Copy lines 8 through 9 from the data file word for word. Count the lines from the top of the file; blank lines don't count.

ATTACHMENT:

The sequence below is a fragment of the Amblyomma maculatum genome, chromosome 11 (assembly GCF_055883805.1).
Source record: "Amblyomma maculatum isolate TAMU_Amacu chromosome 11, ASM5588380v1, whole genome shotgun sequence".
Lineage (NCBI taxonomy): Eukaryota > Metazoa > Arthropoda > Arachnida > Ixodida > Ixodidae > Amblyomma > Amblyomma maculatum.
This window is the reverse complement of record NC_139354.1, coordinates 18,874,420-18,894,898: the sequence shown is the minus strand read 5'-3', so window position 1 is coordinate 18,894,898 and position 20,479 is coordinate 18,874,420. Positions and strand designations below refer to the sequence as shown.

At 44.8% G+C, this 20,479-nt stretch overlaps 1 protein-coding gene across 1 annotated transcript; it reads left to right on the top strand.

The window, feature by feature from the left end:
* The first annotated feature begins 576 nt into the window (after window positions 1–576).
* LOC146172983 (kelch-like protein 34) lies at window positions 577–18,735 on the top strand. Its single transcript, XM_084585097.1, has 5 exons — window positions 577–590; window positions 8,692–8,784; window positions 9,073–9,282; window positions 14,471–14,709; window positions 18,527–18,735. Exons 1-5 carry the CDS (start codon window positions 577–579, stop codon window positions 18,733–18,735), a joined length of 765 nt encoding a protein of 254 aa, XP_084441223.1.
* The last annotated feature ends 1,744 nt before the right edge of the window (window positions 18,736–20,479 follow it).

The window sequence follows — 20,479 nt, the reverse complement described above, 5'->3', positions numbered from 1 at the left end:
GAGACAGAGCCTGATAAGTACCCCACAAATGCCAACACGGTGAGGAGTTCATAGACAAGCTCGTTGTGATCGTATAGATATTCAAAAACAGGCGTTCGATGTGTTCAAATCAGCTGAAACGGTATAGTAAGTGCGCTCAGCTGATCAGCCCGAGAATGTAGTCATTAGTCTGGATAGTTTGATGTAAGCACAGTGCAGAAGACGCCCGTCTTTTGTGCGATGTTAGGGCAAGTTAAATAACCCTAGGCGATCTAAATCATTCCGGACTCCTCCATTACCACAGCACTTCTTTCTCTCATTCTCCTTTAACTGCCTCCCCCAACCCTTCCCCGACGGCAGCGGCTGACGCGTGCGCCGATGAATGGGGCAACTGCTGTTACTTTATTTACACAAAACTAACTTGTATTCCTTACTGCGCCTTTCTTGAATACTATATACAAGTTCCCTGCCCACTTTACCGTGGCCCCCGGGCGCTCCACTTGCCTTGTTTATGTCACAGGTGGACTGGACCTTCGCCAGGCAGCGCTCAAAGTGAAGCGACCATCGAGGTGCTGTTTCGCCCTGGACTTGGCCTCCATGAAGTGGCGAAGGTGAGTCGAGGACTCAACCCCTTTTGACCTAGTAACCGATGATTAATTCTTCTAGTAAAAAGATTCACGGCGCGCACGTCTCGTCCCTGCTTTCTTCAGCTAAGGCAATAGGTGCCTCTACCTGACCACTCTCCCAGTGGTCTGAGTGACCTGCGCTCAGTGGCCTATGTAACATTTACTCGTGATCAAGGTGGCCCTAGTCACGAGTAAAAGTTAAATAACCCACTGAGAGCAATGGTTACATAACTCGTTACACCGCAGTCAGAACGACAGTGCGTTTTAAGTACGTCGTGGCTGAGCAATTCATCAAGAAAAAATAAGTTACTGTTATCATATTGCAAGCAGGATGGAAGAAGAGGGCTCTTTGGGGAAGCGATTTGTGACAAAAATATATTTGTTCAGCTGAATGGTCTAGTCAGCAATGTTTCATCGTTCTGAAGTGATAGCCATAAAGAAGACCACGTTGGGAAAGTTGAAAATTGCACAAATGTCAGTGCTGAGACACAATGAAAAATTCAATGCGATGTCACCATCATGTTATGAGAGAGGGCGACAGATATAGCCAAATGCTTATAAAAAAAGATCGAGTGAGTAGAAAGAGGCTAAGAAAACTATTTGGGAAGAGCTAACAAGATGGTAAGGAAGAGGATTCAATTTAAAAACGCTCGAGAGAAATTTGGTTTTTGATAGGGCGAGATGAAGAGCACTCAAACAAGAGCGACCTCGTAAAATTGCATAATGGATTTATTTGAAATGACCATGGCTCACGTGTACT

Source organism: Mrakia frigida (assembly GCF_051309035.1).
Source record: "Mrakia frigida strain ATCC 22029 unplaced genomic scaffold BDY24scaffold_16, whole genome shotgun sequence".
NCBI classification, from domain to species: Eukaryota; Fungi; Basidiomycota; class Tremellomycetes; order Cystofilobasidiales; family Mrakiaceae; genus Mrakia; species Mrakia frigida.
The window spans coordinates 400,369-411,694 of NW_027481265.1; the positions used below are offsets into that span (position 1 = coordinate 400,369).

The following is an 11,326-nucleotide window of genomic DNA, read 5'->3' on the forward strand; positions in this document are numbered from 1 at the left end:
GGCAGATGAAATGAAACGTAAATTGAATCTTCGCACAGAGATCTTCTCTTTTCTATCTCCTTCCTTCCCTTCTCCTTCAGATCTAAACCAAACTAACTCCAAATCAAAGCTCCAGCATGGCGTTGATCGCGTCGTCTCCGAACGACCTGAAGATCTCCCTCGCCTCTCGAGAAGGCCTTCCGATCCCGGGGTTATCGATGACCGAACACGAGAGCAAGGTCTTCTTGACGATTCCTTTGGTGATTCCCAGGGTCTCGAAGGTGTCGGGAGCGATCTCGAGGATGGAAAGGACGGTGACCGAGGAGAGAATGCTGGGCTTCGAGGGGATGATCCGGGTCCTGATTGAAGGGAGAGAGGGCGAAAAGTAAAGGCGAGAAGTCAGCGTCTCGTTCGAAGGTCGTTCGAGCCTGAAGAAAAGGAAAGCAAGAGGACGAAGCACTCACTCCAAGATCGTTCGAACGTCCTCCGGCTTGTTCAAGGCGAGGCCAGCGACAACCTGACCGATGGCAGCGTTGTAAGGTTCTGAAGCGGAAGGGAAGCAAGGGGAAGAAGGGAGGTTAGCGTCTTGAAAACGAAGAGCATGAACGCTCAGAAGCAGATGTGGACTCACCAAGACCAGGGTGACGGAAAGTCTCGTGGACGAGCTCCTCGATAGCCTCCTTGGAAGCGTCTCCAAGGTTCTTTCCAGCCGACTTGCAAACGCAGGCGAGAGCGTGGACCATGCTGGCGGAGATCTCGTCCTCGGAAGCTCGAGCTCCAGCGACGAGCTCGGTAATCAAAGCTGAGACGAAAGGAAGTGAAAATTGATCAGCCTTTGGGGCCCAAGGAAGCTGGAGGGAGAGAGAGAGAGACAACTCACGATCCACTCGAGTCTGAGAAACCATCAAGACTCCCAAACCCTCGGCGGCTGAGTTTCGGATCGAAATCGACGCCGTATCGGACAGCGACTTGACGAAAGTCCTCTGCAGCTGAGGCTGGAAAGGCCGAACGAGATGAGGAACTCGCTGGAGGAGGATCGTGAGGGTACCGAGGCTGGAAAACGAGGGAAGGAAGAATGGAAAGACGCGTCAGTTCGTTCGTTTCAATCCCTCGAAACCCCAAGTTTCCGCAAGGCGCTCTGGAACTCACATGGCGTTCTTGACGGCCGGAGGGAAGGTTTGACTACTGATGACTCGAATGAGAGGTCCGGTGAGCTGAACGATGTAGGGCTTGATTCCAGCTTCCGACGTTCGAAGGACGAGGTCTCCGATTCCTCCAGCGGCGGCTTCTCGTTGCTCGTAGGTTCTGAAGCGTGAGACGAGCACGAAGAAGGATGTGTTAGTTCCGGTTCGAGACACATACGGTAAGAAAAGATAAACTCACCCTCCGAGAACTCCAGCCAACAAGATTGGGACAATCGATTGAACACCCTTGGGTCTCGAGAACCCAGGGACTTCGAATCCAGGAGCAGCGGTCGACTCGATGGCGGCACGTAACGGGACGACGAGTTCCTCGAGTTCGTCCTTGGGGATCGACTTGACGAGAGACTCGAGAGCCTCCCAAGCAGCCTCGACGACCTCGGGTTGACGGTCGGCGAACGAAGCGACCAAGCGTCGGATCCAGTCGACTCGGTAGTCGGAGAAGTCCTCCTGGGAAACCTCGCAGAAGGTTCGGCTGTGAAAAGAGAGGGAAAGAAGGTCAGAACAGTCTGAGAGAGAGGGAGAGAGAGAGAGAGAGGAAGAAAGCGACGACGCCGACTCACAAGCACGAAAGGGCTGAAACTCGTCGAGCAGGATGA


* LOC146172983 (kelch-like protein 34) lies at window positions 577–18,735 on the top strand. Its single transcript, XM_084585097.1, has 5 exons — window positions 577–590; window positions 8,692–8,784; window positions 9,073–9,282; window positions 14,471–14,709; window positions 18,527–18,735. Exons 1-5 carry the CDS (start codon window positions 577–579, stop codon window positions 18,733–18,735), a joined length of 765 nt encoding a protein of 254 aa, XP_084441223.1.
* The last annotated feature ends 1,744 nt before the right edge of the window (window positions 18,736–20,479 follow it).